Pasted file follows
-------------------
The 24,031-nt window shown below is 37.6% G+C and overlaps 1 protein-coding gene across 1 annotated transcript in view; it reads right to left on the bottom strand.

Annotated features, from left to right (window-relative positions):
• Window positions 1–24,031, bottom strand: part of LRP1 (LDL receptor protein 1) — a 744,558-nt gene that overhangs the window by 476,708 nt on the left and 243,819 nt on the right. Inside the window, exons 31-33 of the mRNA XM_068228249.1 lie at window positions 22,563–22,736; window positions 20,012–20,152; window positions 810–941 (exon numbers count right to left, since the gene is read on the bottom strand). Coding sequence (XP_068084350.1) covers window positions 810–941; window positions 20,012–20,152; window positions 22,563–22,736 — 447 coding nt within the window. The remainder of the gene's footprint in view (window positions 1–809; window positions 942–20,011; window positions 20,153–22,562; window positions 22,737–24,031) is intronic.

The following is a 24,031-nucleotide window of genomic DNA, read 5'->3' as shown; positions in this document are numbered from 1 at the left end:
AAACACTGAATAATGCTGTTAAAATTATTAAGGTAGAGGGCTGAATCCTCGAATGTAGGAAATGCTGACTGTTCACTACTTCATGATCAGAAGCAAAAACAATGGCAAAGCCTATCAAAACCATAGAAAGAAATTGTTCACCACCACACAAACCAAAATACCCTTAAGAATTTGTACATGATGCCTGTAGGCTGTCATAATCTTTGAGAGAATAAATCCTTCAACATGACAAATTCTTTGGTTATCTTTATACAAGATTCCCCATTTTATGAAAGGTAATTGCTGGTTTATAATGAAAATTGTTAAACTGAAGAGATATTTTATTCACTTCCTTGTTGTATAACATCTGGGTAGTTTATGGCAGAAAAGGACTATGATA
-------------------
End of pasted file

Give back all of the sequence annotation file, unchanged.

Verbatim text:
The 24,031-nt window shown below is 37.6% G+C and overlaps 1 protein-coding gene across 1 annotated transcript in view; it reads right to left on the bottom strand.

Annotated features, from left to right (window-relative positions):
• Window positions 1–24,031, bottom strand: part of LRP1 (LDL receptor protein 1) — a 744,558-nt gene that overhangs the window by 476,708 nt on the left and 243,819 nt on the right. Inside the window, exons 31-33 of the mRNA XM_068228249.1 lie at window positions 22,563–22,736; window positions 20,012–20,152; window positions 810–941 (exon numbers count right to left, since the gene is read on the bottom strand). Coding sequence (XP_068084350.1) covers window positions 810–941; window positions 20,012–20,152; window positions 22,563–22,736 — 447 coding nt within the window. The remainder of the gene's footprint in view (window positions 1–809; window positions 942–20,011; window positions 20,153–22,562; window positions 22,737–24,031) is intronic.

The following is a 24,031-nucleotide window of genomic DNA, read 5'->3' as shown; positions in this document are numbered from 1 at the left end:
AAACACTGAATAATGCTGTTAAAATTATTAAGGTAGAGGGCTGAATCCTCGAATGTAGGAAATGCTGACTGTTCACTACTTCATGATCAGAAGCAAAAACAATGGCAAAGCCTATCAAAACCATAGAAAGAAATTGTTCACCACCACACAAACCAAAATACCCTTAAGAATTTGTACATGATGCCTGTAGGCTGTCATAATCTTTGAGAGAATAAATCCTTCAACATGACAAATTCTTTGGTTATCTTTATACAAGATTCCCCATTTTATGAAAGGTAATTGCTGGTTTATAATGAAAATTGTTAAACTGAAGAGATATTTTATTCACTTCCTTGTTGTATAACATCTGGGTAGTTTATGGCAGAAAAGGACTATGATA